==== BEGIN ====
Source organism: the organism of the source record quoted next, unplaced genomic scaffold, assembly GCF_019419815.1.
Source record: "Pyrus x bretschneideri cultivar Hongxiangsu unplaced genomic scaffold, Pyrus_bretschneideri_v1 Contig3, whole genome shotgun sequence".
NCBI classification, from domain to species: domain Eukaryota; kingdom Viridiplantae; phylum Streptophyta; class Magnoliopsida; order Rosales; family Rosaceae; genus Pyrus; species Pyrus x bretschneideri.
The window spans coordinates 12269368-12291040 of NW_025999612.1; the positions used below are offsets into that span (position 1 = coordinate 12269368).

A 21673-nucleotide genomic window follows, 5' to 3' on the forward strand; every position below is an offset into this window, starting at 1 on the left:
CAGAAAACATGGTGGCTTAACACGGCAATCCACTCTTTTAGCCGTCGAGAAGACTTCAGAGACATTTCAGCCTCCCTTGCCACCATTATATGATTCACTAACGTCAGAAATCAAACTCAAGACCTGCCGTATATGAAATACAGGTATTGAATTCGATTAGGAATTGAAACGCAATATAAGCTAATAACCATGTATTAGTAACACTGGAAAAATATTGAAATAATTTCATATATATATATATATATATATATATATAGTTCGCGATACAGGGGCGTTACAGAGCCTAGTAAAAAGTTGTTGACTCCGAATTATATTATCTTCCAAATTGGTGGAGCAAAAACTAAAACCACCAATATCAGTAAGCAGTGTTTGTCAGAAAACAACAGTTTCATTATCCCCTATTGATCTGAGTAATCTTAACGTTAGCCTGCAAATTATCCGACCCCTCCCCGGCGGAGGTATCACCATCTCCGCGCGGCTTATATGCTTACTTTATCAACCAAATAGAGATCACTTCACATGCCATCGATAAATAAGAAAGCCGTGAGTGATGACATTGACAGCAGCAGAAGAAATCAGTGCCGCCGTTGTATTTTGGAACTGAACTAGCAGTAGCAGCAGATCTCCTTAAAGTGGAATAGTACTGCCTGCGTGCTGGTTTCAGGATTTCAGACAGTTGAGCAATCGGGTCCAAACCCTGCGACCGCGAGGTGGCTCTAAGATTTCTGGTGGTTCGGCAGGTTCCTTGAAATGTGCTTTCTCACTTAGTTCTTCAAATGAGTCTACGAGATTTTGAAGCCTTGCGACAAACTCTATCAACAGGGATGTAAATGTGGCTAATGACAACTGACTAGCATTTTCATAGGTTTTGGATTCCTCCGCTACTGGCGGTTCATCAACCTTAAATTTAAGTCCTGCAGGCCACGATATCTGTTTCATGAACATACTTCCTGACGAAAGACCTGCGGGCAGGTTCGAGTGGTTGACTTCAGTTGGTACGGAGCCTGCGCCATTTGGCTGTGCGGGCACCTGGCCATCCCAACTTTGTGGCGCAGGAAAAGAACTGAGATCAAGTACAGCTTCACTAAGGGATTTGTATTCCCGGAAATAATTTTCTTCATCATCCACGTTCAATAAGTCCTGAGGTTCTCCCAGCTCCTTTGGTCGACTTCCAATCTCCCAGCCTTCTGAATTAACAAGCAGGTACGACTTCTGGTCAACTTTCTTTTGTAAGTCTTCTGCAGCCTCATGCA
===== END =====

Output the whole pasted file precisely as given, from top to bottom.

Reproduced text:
Source organism: the organism of the source record quoted next, unplaced genomic scaffold, assembly GCF_019419815.1.
Source record: "Pyrus x bretschneideri cultivar Hongxiangsu unplaced genomic scaffold, Pyrus_bretschneideri_v1 Contig3, whole genome shotgun sequence".
NCBI classification, from domain to species: domain Eukaryota; kingdom Viridiplantae; phylum Streptophyta; class Magnoliopsida; order Rosales; family Rosaceae; genus Pyrus; species Pyrus x bretschneideri.
The window spans coordinates 12269368-12291040 of NW_025999612.1; the positions used below are offsets into that span (position 1 = coordinate 12269368).

A 21673-nucleotide genomic window follows, 5' to 3' on the forward strand; every position below is an offset into this window, starting at 1 on the left:
CAGAAAACATGGTGGCTTAACACGGCAATCCACTCTTTTAGCCGTCGAGAAGACTTCAGAGACATTTCAGCCTCCCTTGCCACCATTATATGATTCACTAACGTCAGAAATCAAACTCAAGACCTGCCGTATATGAAATACAGGTATTGAATTCGATTAGGAATTGAAACGCAATATAAGCTAATAACCATGTATTAGTAACACTGGAAAAATATTGAAATAATTTCATATATATATATATATATATATATATATAGTTCGCGATACAGGGGCGTTACAGAGCCTAGTAAAAAGTTGTTGACTCCGAATTATATTATCTTCCAAATTGGTGGAGCAAAAACTAAAACCACCAATATCAGTAAGCAGTGTTTGTCAGAAAACAACAGTTTCATTATCCCCTATTGATCTGAGTAATCTTAACGTTAGCCTGCAAATTATCCGACCCCTCCCCGGCGGAGGTATCACCATCTCCGCGCGGCTTATATGCTTACTTTATCAACCAAATAGAGATCACTTCACATGCCATCGATAAATAAGAAAGCCGTGAGTGATGACATTGACAGCAGCAGAAGAAATCAGTGCCGCCGTTGTATTTTGGAACTGAACTAGCAGTAGCAGCAGATCTCCTTAAAGTGGAATAGTACTGCCTGCGTGCTGGTTTCAGGATTTCAGACAGTTGAGCAATCGGGTCCAAACCCTGCGACCGCGAGGTGGCTCTAAGATTTCTGGTGGTTCGGCAGGTTCCTTGAAATGTGCTTTCTCACTTAGTTCTTCAAATGAGTCTACGAGATTTTGAAGCCTTGCGACAAACTCTATCAACAGGGATGTAAATGTGGCTAATGACAACTGACTAGCATTTTCATAGGTTTTGGATTCCTCCGCTACTGGCGGTTCATCAACCTTAAATTTAAGTCCTGCAGGCCACGATATCTGTTTCATGAACATACTTCCTGACGAAAGACCTGCGGGCAGGTTCGAGTGGTTGACTTCAGTTGGTACGGAGCCTGCGCCATTTGGCTGTGCGGGCACCTGGCCATCCCAACTTTGTGGCGCAGGAAAAGAACTGAGATCAAGTACAGCTTCACTAAGGGATTTGTATTCCCGGAAATAATTTTCTTCATCATCCACGTTCAATAAGTCCTGAGGTTCTCCCAGCTCCTTTGGTCGACTTCCAATCTCCCAGCCTTCTGAATTAACAAGCAGGTACGACTTCTGGTCAACTTTCTTTTGTAAGTCTTCTGCAGCCTCATGCA